"... Let k be a positive integer. There is a longest finite sequence x 1 ,...,x n in k letters in which no consecutive block x i ,...,x 2i is a subsequence of any other consecutive block x j ,...,x 2j . Let n(k) be this longest length. We prove that n(1) = 3, n(2) = 11, and n(3) is incomprehensibly large ..."
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Cited by 13 (4 self)
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Let k be a positive integer. There is a longest finite sequence x 1 ,...,x n in k letters in which no consecutive block x i ,...,x 2i is a subsequence of any other consecutive block x j ,...,x 2j . Let n(k) be this longest length. We prove that n(1) = 3, n(2) = 11, and n(3) is incomprehensibly large. We give a lower bound for n(3) in terms of the familiar Ackerman hierarchy. We also give asymptotic upper and lower bounds for n(k). We view n(3) as a particularly elemental description of an incomprehensibly large integer. Related problems involving binary sequences (two letters) are also addressed. We also report on some recent computer explorations of R. Dougherty which we use to raise the lower bound for n(3). TABLE OF CONTENTS 1. Finiteness, and n(1),n(2). 2. Sequences of fixed length sequences. 3. The Main Lemma. 4. Lower bound for n(3). 5. The function n(k). 6. Related problems and computer explorations. 1. FINITENESS, AND n(1),n(2) We use Z for the set of all integers, Z + f...
Does Mathematics Need New Axioms?
 American Mathematical Monthly
, 1999
"... this article I will be looking at the leading question from the point of view of the logician, and for a substantial part of that, from the perspective of one supremely important logician: Kurt Godel. From the time of his stunning incompleteness results in 1931 to the end of his life, Godel called f ..."
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Cited by 11 (2 self)
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this article I will be looking at the leading question from the point of view of the logician, and for a substantial part of that, from the perspective of one supremely important logician: Kurt Godel. From the time of his stunning incompleteness results in 1931 to the end of his life, Godel called for the pursuit of new axioms to settle undecided arithmetical problems. And from 1947 on, with the publication of his unusual article, "What is Cantor's continuum problem?" [11], he called in addition for the pursuit of new axioms to settle Cantor's famous conjecture about the cardinal number of the continuum. In both cases, he pointed primarily to schemes of higher infinity in set theory as the direction in which to seek these new principles. Logicians have learned a great deal in recent years that is relevant to Godel's program, but there is considerable disagreement about what conclusions to draw from their results. I'm far from unbiased in this respect, and you'll see how I come out on these matters by the end of this essay, but I will try to give you a fair presentation of other positions along the way so you can decide for yourself which you favor.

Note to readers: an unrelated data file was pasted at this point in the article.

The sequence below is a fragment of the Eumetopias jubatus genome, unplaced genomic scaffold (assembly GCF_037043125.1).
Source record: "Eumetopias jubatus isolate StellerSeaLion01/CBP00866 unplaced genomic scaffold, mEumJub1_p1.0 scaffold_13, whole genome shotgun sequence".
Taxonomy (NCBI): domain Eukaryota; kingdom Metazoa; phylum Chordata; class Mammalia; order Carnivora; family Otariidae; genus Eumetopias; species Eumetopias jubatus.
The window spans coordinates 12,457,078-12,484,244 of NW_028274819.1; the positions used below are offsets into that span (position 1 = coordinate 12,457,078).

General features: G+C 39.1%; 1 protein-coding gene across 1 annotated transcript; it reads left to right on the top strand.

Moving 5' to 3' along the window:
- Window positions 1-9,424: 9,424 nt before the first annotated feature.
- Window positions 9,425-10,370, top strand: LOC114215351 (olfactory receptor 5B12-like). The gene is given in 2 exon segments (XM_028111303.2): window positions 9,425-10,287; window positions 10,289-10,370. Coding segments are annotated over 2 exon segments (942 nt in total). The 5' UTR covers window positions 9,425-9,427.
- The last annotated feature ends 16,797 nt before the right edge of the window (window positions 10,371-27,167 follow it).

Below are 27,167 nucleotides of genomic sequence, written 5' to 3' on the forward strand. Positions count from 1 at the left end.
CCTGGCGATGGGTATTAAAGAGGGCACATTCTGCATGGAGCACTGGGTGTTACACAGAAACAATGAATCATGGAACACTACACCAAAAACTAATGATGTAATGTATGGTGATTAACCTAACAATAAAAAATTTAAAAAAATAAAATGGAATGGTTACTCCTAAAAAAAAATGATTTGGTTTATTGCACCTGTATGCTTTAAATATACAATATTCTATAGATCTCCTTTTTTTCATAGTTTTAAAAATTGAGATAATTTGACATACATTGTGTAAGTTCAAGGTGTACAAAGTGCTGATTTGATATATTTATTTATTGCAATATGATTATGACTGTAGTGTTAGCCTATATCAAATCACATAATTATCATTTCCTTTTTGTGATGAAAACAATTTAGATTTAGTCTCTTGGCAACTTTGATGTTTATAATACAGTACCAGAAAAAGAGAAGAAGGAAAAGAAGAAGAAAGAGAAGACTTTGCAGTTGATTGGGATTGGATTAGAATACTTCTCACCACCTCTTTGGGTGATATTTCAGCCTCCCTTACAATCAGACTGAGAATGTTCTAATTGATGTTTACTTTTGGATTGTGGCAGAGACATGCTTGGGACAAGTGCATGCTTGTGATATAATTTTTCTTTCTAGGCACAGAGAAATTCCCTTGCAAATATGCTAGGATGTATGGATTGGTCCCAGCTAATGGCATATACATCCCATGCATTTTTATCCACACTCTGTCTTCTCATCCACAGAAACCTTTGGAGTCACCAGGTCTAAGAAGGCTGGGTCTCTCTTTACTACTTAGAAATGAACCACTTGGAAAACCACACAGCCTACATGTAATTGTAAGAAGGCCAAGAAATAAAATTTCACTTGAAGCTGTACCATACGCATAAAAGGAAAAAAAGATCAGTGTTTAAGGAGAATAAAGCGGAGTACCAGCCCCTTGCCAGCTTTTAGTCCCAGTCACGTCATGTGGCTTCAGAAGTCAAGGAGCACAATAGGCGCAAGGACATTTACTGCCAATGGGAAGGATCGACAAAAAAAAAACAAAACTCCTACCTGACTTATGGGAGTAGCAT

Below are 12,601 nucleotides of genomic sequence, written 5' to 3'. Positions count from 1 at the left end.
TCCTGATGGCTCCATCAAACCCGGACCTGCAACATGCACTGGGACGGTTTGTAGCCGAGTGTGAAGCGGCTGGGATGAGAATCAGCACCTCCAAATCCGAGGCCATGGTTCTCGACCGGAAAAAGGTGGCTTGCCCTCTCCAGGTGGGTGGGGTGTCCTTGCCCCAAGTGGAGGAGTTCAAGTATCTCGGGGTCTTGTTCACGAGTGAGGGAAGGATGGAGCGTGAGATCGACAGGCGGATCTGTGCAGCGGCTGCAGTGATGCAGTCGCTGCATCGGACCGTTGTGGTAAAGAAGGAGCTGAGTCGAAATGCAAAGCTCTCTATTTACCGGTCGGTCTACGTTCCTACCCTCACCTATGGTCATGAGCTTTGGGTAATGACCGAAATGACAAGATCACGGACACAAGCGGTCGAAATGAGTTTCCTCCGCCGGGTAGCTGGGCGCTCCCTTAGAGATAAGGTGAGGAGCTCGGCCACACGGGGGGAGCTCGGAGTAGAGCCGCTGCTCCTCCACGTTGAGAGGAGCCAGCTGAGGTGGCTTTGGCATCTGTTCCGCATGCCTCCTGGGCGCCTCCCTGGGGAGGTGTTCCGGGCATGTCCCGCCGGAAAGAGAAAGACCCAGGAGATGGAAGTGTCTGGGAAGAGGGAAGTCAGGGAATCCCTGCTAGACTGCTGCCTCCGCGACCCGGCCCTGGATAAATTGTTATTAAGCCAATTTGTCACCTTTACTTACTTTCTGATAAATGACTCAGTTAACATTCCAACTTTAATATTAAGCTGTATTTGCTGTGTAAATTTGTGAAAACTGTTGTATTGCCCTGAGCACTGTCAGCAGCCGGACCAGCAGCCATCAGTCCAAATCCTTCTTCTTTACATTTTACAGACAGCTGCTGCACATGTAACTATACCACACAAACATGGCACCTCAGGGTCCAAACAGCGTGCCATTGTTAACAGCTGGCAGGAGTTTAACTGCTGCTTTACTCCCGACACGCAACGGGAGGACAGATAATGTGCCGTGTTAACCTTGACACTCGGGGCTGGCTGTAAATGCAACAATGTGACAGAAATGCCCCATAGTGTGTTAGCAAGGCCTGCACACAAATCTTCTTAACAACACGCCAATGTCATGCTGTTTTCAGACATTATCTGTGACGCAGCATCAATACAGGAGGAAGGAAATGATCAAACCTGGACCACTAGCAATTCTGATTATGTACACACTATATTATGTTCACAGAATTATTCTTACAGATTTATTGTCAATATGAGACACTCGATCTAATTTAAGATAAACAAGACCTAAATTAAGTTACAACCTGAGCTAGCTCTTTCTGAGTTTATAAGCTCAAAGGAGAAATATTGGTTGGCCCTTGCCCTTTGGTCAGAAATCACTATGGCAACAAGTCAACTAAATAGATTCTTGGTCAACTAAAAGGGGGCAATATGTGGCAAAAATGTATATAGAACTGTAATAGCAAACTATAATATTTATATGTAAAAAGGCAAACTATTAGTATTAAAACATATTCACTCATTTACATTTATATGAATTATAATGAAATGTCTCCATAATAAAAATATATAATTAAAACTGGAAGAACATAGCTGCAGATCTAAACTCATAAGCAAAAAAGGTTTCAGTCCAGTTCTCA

A ModelTheoretic Approach to Ordinal Analysis
 Bulletin of Symbolic Logic
, 1997
"... . We describe a modeltheoretic approach to ordinal analysis via the finite combinatorial notion of an #large set of natural numbers. In contrast to syntactic approaches that use cut elimination, this approach involves constructing finite sets of numbers with combinatorial properties that, in no ..."
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Cited by 11 (3 self)
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. We describe a modeltheoretic approach to ordinal analysis via the finite combinatorial notion of an #large set of natural numbers. In contrast to syntactic approaches that use cut elimination, this approach involves constructing finite sets of numbers with combinatorial properties that, in nonstandard instances, give rise to models of the theory being analyzed. This method is applied to obtain ordinal analyses of a number of interesting subsystems of first and secondorder arithmetic. x1. Introduction. Two of proof theory's defining goals are the justification of classical theories on constructive grounds, and the extraction of constructive information from classical proofs. Since Gentzen, ordinal analysis has been a major component in these pursuits, and the assignment of recursive ordinals to theories has proven to be an illuminating way of measuring their constructive strength. The traditional approach to ordinal analysis, which uses cutelimination procedures to transfor...
ComputabilityTheoretic and ProofTheoretic Aspects of Partial and Linear Orderings
 Israel Journal of mathematics
"... Szpilrajn's Theorem states that any partial order P = hS;
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Cited by 9 (0 self)
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Szpilrajn's Theorem states that any partial order P = hS; <P i has a linear extension L = hS; <L i. This is a central result in the theory of partial orderings, allowing one to de ne, for instance, the dimension of a partial ordering. It is now natural to ask questions like \Does a wellpartial ordering always have a wellordered linear extension?" Variations of Szpilrajn's Theorem state, for various (but not for all) linear order types , that if P does not contain a subchain of order type , then we can choose L so that L also does not contain a subchain of order type . In particular, a wellpartial ordering always has a wellordered extension.
Is Complexity a Source of Incompleteness?
 IS COMPLEXITY A SOURCE OF INCOMPLETENESS
, 2004